The top three holdings are internet giant Alibaba (NYSE: BABA), China Construction Bank (HKG: 0939), and food delivery company Meituan (HKG: 3690). The top ten holdings also include Chinese EV manufacturers Nio (NYSE: NIO), known as “the Tesla of China,” and BYD (HKG: 1211). Any individual stock is limited to 10% and any sector to 40% of the fund.

Data as of 7/31/2021

Here are the fund’s top ten holdings:

Holdings% of Fund
Alibaba Group Holding Ltd7.9%
China Construction Bank – H7.2%
Meituan-Class B7.2%
Tencent Holdings Ltd7.1%
Nio Inc – ADR4.2%
Wuxi Biologics Cayman Inc4.1%
Ping An3.7%
China Merchants Bank – H3.5%
Li Ning Co Ltd2.9%
BYD Co Ltd – H2.7%

Data as of 8/18/2021

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What are KESG’s ESG ratings?

  • Fossil Free Funds Rating: C
  • Fund assets in fossil fuels (Fossil Free Funds): 3.3%
  • MSCI ESG Rating: Average (BBB on a scale from AAA to CCC)
  • Holdings’ carbon intensity: Moderate (77.2 tons of CO2 / $ million in sales)
  • Revenues from alternative energy: 14.2%
  • Sustainalytics ESG Rating: 4 out of 5

KESG has good ratings from ESG rating providers Sustainalytics and MSCI. The fund owns relatively few oil and gas stocks (though it’s not 100% fossil free, according to Fossil Free Funds.)

The fund’s carbon intensity is about half of the overall Chinese stock market, represented by the iShares MSCI China ETF (MCHI).

FundExpense RatioHoldingsFossil Free Funds Rating% Fund in Fossil FuelsCarbon Intensity (tons CO2/$m sales)MSCI RatingSustainalytics Rating
KraneShares MSCI China ESG Leaders ETF (KESG)0.59%176C3.3%77.2BBB4 / 5
iShares MSCI China ETF (MCHI)0.59%551C3.3%144.7BB4 / 5

Data as of 7/31/2021

How has KESG performed?

Over its one-year history through August 2021, KESG performance has been much better than that of the Chinese market, measured by the iShares MSCI China ETF (MCHI). The fund is up 14%, vs. -9% for MCHI.

Compared to the broader Chinese market, KESG owns less tech stocks like Alibaba (NYSE: BABA) and Tencent (HKG: 0700). In contrast, it has more investments in healthcare and real estate. Only about a quarter of MCHI’s holdings meet KESG’s ESG screens.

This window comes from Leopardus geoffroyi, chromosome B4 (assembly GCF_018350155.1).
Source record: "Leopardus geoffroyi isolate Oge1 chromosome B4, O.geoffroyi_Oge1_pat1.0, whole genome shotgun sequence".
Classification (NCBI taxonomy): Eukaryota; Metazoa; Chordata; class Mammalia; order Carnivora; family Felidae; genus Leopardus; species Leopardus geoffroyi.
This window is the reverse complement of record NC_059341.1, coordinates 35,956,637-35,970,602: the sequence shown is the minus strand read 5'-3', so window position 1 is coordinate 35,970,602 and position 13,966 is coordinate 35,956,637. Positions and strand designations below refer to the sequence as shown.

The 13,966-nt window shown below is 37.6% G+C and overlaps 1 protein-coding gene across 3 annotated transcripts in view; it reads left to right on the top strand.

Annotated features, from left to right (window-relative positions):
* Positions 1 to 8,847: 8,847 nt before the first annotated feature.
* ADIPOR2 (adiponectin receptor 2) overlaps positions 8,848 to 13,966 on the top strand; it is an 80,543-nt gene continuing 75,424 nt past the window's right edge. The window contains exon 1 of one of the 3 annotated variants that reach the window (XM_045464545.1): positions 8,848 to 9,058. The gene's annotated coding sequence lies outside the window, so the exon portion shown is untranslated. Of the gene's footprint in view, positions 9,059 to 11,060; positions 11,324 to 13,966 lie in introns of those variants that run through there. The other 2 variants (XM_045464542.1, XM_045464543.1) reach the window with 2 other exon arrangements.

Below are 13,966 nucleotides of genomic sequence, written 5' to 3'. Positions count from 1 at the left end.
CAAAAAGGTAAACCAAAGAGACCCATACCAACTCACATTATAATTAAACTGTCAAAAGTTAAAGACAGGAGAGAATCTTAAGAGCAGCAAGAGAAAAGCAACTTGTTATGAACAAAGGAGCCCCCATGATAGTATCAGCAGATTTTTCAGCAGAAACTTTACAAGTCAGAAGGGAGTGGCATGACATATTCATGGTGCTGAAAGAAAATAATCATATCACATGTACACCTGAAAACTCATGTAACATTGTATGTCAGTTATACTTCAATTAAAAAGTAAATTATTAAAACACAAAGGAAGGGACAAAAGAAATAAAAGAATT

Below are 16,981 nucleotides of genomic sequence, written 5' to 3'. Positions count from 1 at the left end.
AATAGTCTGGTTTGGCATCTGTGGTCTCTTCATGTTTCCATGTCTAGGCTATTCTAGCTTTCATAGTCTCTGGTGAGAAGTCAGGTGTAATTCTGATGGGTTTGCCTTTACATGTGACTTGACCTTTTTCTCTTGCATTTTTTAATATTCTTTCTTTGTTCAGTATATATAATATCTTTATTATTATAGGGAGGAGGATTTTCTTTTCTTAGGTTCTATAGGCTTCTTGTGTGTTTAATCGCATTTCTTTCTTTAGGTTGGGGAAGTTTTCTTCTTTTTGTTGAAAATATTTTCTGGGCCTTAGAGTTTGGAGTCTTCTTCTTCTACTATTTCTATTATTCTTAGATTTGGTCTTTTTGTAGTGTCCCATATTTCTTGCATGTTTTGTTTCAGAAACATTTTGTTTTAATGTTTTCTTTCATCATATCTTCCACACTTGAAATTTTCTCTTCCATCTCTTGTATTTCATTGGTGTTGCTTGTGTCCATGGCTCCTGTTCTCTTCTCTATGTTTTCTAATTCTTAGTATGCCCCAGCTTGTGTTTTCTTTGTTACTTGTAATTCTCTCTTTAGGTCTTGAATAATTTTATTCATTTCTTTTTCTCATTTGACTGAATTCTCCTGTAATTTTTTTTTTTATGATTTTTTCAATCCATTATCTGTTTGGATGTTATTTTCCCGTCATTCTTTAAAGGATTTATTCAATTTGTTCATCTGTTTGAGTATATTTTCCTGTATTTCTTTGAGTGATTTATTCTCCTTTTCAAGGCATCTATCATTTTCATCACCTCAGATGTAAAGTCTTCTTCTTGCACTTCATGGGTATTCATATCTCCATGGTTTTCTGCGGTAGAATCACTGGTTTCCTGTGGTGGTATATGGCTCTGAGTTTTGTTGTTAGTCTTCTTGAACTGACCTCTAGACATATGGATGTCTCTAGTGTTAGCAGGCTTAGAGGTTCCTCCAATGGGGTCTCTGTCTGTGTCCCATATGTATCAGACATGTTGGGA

Is KESG expensive?

  • Expense ratio: 0.59%

Not really. KESG has an expense ratio of 0.59% ($59 annually on a $10,000 investment), the same as a broad market China ETF like MCHI. Emerging market, country-specific ETFs are generally pricier than diversified U.S. stock ETFs which can cost less than 0.05%.

What are the risks of investing in KESG?

The fund is tiny ($10 million in assets), and it could close unless assets grow. (You don’t lose your money if an ETF closes, but it can be an administrative annoyance.)

Further, the Chinese government has stepped up its scrutiny of Chinese companies listed on U.S. exchanges using the variable interest entity (VIE) structure. Some stocks KESG owns are listed in the U.S. using this structure, and Beijing regulators could revise foreign listing rules. It’s unclear if the rules would impact future listings only or both future and current listings. It’s not clear how a delisting would work, but share prices of Chinese stocks listed in the U.S. will likely suffer.

Alternatives to KESG

  • KraneShares MSCI China Clean Technology Index ETF (KGRN)

You could also consider another ETF from KraneShares. KGRN focuses on clean energy companies based in China, investing along themes like alternative energy, sustainable water, green buildings, pollution prevention, and energy efficiency.

🔔 Interested in learning more about ESG funds? See our guide to ESG ETFs